Duke ITAC - March 4, 2006 Minutes
DUKE ITAC - March 4, 2006 Minutes
March 4, 2006
Members present : John Board, Shailesh Chandrasekharan, Tammy Closs, Dick Danner represented by Ken Hirsh, Nevin Fouts, Tracy Futhey, Christopher Gelpi, Michael Gettes, Daron Gunn, Paul Harrod, Deborah Jakubs, David Jarmul, Kyle Johnson, Roger Loyd, Gregory McCarthy, Joseph Meyerowitz, Bob Newlin, George Oberlander, Mike Pickett, Dalene Stangl, Molly Tamarkin, Alfred Trozzo, George Turner III, Tom Wall, Robert Wolpert
Guests: Debbie DeYulia, OIT; Kevin Davis, OIT: John Harer, CSEM; John Pormann, CSEM; Bill Rankin, CSEM
Start time : 4:03 PM
I. Review of Minutes and Announcements:
II. Provost Peter Lange – Discussion
Peter Lange says we are in the phase now of strategic planning where we are receiving the second drafts of every school plan, first or second drafts of every initiative or working group, and trying to knit them into a budget. There is a massive matrix, as you know; one of the ways we think about putting our funding is where the intersections in the matrix occur. Our intention is to have the full university plan completed in first draft in about 2 ½ to 3 weeks. By the 10th of April we plan to have all of the pieces assembled. In April we will be starting to talk to the board about how we are going to fund the plan, and the draft funding proposal will go to the board in may, at which time it is our anticipation that they will generically sign off on the plan with the final word in place in October. We have not yet received an IT plan, but we have put a placeholder in for IT as we did with the last plan. It’s too fast moving an environment to plan for except basic infrastructure. We’re anticipating an IT pool against which different IT initiatives will be able to draw under ITAC’s leadership over the next five years.
If you asked me what are the things that have come up, I think I would highlight three. One is classrooms, classrooms, classrooms. That is actually an interesting issue because it doesn’t lay out the same way across every school or every division of a school. What scientists want in a classroom is not the same thing that humanities professors want. The faculty climate survey showed that discontent with classrooms was one of the highest areas of dissatisfaction. We are expecting to address at least a significant piece of classroom technology issues through investments in “learning centers” or complexes of classrooms that would probably have staffing attached. There will certainly be one on Central Campus, probably one on West, and there is also some work around Lilly Library as we move things from there to library service center.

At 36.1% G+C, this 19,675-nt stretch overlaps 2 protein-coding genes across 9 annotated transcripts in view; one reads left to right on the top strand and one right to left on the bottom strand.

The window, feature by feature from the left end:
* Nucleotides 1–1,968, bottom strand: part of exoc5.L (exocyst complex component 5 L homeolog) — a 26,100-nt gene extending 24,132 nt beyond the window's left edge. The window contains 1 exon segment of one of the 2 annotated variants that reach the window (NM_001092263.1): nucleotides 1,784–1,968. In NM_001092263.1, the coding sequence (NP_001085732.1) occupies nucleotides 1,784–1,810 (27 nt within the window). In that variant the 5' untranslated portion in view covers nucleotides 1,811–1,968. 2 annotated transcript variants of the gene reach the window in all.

The second significant area is what I would call the software around the hardware of IT: web designers and the need for more technology staff. Almost all of our staff, some dramatically so, feel understaffed in their ability to deliver services. It’s not really research computing and it is not just teaching computing, it’s somewhere in between. We have to think very carefully about how we’re going to address this issue. I’m not really interested in creating seven full-time paid positions that are only ¾ engaged because their services can’t be distributed. We have to be careful not to overstaff.
The last issue is research computing. We have a core of initiatives pretty intensively research-computing oriented. We will have to service those, and to the extent we can create shared or core facilities we will do so. There are some instances just won’t be able to do so.
John Board says Owen Astrachan asked a question, though he couldn’t be there today: Current numbers suggest 95% of students at Duke have computers, which means there are 5% we don’t know about. What information do we have on these 300 or so students?
Peter Lange says it’s a very good question, but I don’t have an answer. The best thing would be to survey/sample students to find out. I’m not even sure if I believe the number; I don’t even know how that number is derived.